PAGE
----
One-step sparring

One-step sparring (Il Su Sik Dae Ryun) techniques are best described as a choreographed pattern of defense against the single step of an attack. Usually performed in pairs, this starts with a bow for respect. One partner then attacks, often with a simple punch, and the other person will perform a series of premeditated techniques, often in a block-attack-takedown sequence.
Tang Soo Do free sparring

Though variation is extensive, Tang Soo Do free-sparring is similar to competitive matches in other traditional Okinawan and Korean striking systems and often shows elements of American freestyle point karate. Tang Soo Do sparring consist of point matches based on the three-point rule (first contestant to score three points wins) or a two-minute rule (a tally of points over one two minute round; but see also AAU taekwondo point sparring handbook). Lead and rear-leg kicks and lead and rear-arm hand techniques all score equally (one point per technique) and to encourage the use of jump and spin kick two points are awarded for these, and three points are awarded for a jumping spin kick. Open-hand techniques (see AAU taekwondo point sparring handbook) and leg sweep take-downs are typically not allowed.

As in karate-do kumite, scoring techniques in Tang Soo Do competition should be decisive; that is, all kicking and hand techniques that score should be delivered with sufficient footing and power so that if they were delivered without being controlled they would stop the aggressive motion of the opponent. There are also similarities between American freestyle point sparring (as stated above, see NASKA link below) and Tang Soo Do point sparring. Much of the footwork is the same, but the position of the body when executing blows is markedly different between the styles of competition. Rapid fire pump-kicking seen in American freestyle point sparring is sometimes used in Tang Soo Do competition. However in order to score, the final kick in the pump-kick combination should be delivered from a solid base and with sufficient power or the technique is not considered decisive. Consequently, the pace of a Tang Soo Do match can be somewhat slower than would be seen at a typical NASKA-type tournament, but the techniques (theoretically) should be somewhat more recognizable as linear, powerful blows that are delivered from reliably stable stances and body positions.

Variation between Tang Soo Do competitions is extensive, but are typically standardized within the various associations. Because modern Tang Soo Do was developed at the same time as Tae Kwon Do and because many Tae Kwon Do practitioners enjoy Tang Soo Do competition, the powerful rear leg and spinning kick techniques used in both ITF and WTF Tae Kwon Do are commonplace traditional Tang Soo Do competitions, but are not delivered with full contact to the head.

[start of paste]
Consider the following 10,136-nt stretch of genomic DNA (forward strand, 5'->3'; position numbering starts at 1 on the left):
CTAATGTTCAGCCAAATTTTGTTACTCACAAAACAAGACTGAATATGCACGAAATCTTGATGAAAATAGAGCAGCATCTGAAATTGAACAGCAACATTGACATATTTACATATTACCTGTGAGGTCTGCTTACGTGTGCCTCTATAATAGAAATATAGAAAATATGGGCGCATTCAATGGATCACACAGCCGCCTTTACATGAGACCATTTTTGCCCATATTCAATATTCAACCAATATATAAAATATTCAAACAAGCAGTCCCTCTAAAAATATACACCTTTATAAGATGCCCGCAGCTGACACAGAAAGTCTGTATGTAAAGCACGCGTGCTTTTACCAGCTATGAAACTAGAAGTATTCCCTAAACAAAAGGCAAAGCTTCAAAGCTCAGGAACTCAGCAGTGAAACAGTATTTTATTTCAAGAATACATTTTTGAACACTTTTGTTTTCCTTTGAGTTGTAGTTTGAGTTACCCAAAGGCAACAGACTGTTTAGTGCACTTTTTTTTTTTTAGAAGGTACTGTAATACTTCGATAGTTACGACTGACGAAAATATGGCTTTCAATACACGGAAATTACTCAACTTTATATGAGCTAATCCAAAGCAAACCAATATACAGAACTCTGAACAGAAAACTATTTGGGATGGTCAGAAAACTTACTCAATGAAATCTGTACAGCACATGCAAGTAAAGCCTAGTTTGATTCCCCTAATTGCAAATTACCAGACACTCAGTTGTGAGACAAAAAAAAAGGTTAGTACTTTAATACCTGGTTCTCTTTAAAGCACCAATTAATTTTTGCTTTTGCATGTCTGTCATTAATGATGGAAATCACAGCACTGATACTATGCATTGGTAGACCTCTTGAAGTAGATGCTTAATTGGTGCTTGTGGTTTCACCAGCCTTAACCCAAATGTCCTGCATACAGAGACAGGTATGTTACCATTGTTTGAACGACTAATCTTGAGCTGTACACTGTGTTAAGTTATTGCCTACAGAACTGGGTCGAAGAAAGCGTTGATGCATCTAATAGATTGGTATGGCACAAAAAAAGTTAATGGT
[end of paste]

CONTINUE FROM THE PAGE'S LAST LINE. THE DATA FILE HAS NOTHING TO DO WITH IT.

Tang Soo Do sparring is a contact event. Though often billed as "light" or "no-contact", the typical level of contact is controlled to the body and head (in dan divisions). Contact in Tang Soo Do sparring is considered essential in understanding proper technique and developing mental preparedness and a level of relaxation critical to performance in stressful situations. Lessons learned from contact sparring can be applied to all aspects of life. That said, unnecessarily or disrespectfully harming your opponent in Tang Soo Do sparring is not tolerated. Health and longevity of practitioners are major goals of Tang Soo Do practice. Consequently, serious injuries are counterproductive because they retard a level of physical training that is needed to foster emotional and intellectual growth. However, minor injuries, such as bumps, bruises and the occasional loss of breath, may be invaluable experiences. Each match should begin and end with respect, compassion and a deep appreciation for the opponent. Though Tang Soo Do sparring is competitive, competitions are more of an exercise, or way to develop the self, than they are a truly game-like competitive forum. Introspection and personal growth are fostered through this semi-contact competitive forum.

Thursday, August 30, 2012

I Made Verdy Bhawanta

Experts Campoera Indonesia




Capoeira growing rapidly in Indonesia, and even our country is the most have grupo (unity) throughout Asia. An instructor of Capoeira Grupo De Ouro Argola took time talking with me.

Why capoeira?

Capoeira is a culture and has several elements, namely sports, martial arts, music, dance, and philosophy. Interestingly, if you can not sing, at a certain level, you can not go up a level. Every capoerista (people who follow capoeira) also has a nickname

 
Besides capoeira, you also follow other sports?

Yes. I once took kempo, karate, thai boxing, and ju-jitsu.
 

Since when do you cultivate this profession?

If the open class, since 2004. But officially appointed as an instructor in 2007.
 

How long you can become an instructor?

About 7 years, just to get a belt instructor. A capoerista level could be higher if Brazil is well familiar with the culture, not of movements.


Aside from being a capoeira instructor, what do you do?

This profession is my full-time job. If you want to develop this sport, there must be total. I'm trying to lift Indonesian capoeira that seen in Brazil.


How much of your income, to dare to make capoeira as a profession?